Masters Theses


"Corrosion is an evil that has plagued man since before the iron age. Three ways of controlling corrosion are: 1. alloy the metal to make it chemically inert to corrosion, .2. change the surroundings to a noncorrosive atmosphere, and 3. isolate the metal from the corrosive atmosphere, as for instance by the application of a number of coats of paint that has been found to be the most economical method.

At present, there is no reliable method of testing the effectiveness of a paint film that does not require the corrosion products to destroy the paint film and show themselves on the surface. This takes a very long time when good paints are used. Both the salt fog exposure and the field test require the corrosion products to destroy the paint film. Various tests have been used to try to find some correlation between the anti-corrosive properties of a paint and another physical property such as: elongation- tensile strength, water-, ion-, and oxygen-permeabilities, electrical resistance, dielectric strength, and Impact resistance. None of these seem to have a direct correlation to the corrosion preventive properties of different paints. With both conducting and non-conducting metallic compounds being used as pigments, a wide variety of electrical properties can be expected. Since the vehicles include oils, resins, lacquers, emulsions, etc., and all kinds of blends, a wide variety of permeabilities and other physical properties can result. There are a few paints within each group of vehicles and pigments that seem to be fairly good at controlling corrosion.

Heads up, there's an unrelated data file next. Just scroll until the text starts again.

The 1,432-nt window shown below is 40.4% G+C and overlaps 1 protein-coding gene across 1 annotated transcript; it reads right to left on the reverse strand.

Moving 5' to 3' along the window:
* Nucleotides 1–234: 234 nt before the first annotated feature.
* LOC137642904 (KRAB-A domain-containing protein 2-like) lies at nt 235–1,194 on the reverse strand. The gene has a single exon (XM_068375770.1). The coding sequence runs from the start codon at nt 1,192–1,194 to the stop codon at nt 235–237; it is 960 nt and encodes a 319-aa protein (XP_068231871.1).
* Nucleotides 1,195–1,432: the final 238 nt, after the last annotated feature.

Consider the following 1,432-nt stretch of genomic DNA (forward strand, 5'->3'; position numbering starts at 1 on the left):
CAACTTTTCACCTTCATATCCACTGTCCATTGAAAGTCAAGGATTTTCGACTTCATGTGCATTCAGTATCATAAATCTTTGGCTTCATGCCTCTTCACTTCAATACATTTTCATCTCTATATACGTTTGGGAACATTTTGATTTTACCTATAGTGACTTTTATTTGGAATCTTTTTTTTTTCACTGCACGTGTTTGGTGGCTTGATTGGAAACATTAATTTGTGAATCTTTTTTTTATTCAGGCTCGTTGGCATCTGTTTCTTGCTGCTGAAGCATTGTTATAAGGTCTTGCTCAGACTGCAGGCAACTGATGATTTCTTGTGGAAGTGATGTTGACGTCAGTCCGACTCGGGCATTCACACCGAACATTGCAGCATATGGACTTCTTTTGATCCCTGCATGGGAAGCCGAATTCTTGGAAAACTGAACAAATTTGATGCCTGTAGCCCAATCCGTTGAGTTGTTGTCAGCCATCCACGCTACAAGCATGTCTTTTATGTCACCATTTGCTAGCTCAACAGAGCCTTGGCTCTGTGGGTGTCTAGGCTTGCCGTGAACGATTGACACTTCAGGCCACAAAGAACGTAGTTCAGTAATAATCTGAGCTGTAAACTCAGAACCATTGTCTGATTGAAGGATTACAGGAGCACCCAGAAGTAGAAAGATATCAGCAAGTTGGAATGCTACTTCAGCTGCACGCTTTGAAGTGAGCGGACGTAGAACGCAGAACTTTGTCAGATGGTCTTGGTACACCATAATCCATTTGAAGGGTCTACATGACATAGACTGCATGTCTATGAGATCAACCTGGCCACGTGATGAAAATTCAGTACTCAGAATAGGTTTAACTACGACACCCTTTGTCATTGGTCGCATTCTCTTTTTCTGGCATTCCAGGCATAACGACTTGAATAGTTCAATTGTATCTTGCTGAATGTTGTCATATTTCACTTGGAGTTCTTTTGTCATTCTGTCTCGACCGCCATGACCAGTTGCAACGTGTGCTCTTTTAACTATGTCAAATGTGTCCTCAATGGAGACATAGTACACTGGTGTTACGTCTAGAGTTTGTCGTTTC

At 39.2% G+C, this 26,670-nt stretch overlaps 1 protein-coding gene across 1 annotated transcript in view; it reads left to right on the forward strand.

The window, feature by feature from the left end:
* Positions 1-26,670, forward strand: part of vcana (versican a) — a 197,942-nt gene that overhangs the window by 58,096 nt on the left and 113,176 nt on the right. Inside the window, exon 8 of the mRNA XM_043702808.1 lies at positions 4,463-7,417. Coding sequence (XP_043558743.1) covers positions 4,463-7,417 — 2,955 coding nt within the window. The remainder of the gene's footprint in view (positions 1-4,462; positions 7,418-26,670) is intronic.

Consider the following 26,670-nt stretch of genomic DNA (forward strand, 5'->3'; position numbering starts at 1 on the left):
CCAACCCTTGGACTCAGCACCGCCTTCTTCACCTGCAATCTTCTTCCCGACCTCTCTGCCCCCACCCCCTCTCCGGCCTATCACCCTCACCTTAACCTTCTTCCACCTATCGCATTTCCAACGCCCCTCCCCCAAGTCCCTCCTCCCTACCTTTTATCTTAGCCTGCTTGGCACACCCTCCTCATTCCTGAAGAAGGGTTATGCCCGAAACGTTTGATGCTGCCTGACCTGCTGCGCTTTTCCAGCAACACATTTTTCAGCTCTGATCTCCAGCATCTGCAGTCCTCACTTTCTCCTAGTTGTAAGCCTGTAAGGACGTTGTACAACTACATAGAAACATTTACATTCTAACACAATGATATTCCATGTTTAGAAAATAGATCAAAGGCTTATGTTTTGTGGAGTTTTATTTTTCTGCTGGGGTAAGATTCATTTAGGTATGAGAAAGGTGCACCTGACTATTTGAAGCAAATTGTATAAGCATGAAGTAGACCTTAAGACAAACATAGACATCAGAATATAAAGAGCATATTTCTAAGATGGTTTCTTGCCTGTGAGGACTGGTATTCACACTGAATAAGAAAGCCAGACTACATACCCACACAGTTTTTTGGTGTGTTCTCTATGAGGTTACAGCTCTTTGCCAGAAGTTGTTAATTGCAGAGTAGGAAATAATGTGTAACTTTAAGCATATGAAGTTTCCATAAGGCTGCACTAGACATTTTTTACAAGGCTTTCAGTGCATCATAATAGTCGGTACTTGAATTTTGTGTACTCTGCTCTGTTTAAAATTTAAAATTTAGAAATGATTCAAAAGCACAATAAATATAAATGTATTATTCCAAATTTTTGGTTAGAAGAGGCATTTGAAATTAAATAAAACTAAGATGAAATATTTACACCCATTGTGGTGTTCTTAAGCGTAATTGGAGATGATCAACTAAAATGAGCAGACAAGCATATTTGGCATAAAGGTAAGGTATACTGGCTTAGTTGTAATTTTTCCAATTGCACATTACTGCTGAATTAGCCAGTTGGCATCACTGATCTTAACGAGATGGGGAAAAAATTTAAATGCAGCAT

A quick laboratory test method that would put all the paints, regardless of their pigment or vehicle class, on an equal footing with regard to their corrosion inhibiting properties is badly needed and it was the purpose of this investigation to try to develop such a method"--Introduction, pages 1-2.


Bosch, Wouter

Committee Member(s)

Conrad, Frank H., 1902-1983
Wolf, Robert V., 1929-1999
Lloyd, Samuel Horace, Jr.


Chemical and Biochemical Engineering

Degree Name

M.S. in Chemical Engineering


Missouri School of Mines and Metallurgy

Publication Date



vi, 78 pages

Note about bibliography

Includes bibliographical references (pages 76).


© 1962 James Larry Inglis, All rights reserved.

Document Type

Thesis - Open Access

File Type




Thesis Number

T 1439

Print OCLC #


Electronic OCLC #